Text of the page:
Lifelogging for Organizational Stress Measurement

Theory and Applications

  • Thomas Fischer
  • René Riedl

Part of the SpringerBriefs in Information Systems book series (BRIEFSINORMAT)

Table of contents

  1. Front Matter
    Pages i-v
  2. Thomas Fischer, René Riedl
    Pages 39-72

About this book


In recent decades, organizational stress researchers have repeatedly called for more longitudinal studies. This book argues that tools and devices that have been developed for the private or organizational domains could be helpful when it comes to studying longitudinal phenomena, as they offer unobtrusive measurement and are frequently employed by many individuals in daily life. In particular, the book examines lifelogging, a research field that addresses the computer-based collection of individual experiences.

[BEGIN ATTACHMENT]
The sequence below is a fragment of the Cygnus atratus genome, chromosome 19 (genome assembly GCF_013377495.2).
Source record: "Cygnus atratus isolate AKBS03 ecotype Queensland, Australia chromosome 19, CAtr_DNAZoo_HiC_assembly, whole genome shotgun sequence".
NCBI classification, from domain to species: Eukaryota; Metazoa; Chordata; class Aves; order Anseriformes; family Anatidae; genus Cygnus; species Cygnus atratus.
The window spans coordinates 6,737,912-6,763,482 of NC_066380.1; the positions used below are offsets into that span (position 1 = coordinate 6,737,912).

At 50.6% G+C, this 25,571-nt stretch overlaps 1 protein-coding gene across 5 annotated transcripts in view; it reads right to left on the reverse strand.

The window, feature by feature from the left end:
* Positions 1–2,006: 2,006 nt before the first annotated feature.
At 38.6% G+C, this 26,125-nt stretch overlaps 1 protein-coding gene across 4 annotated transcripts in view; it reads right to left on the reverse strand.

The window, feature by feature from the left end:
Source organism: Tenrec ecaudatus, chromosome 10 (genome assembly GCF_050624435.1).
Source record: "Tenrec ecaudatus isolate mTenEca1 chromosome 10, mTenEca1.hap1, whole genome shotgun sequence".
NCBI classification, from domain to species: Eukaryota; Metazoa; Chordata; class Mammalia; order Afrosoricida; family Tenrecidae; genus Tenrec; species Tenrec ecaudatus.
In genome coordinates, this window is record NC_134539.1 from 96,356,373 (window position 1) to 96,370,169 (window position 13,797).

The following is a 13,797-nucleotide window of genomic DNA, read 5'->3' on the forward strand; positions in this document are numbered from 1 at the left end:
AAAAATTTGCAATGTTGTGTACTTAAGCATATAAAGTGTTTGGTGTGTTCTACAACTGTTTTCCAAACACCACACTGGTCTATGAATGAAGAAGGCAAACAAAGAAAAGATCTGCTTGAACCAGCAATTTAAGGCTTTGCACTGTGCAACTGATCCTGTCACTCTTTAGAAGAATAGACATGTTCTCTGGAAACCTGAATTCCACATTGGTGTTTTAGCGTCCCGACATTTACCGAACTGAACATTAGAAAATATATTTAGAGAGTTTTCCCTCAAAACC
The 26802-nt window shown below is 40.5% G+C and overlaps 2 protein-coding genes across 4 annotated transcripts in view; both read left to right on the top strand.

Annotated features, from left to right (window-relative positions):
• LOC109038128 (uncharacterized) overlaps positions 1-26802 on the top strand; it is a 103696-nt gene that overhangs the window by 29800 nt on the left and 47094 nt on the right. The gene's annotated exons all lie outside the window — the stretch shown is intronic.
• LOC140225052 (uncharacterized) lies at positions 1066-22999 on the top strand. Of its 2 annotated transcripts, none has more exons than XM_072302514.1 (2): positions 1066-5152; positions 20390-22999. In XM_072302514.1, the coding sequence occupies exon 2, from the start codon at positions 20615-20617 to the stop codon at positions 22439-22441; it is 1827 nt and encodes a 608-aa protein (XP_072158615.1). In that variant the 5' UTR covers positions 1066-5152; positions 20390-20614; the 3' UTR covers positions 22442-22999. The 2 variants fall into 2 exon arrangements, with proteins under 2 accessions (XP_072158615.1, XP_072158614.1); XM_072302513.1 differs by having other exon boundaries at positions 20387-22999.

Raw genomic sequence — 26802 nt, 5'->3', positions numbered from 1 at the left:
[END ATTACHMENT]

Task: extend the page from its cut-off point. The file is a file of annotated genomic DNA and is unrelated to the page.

Further, it highlights areas in organizational stress research that benefit from insights in the lifelogging literature and provides a summary of tools that can be used for stress measurement. It also offers an overview of the latest research and current developments on lifelogging and organizational stress for researchers interested in self-measurement of stress-related effects and for organizational stress researchers.


Organizational stress Longitudinal studies Field studies Lifelogging Data collection NeuroIS

Authors and affiliations

  1. 1.University of Applied Sciences, Upper AustriaSteyrAustria
  2. 2.University of Applied Sciences, Upper AustriaSteyrAustria

Bibliographic information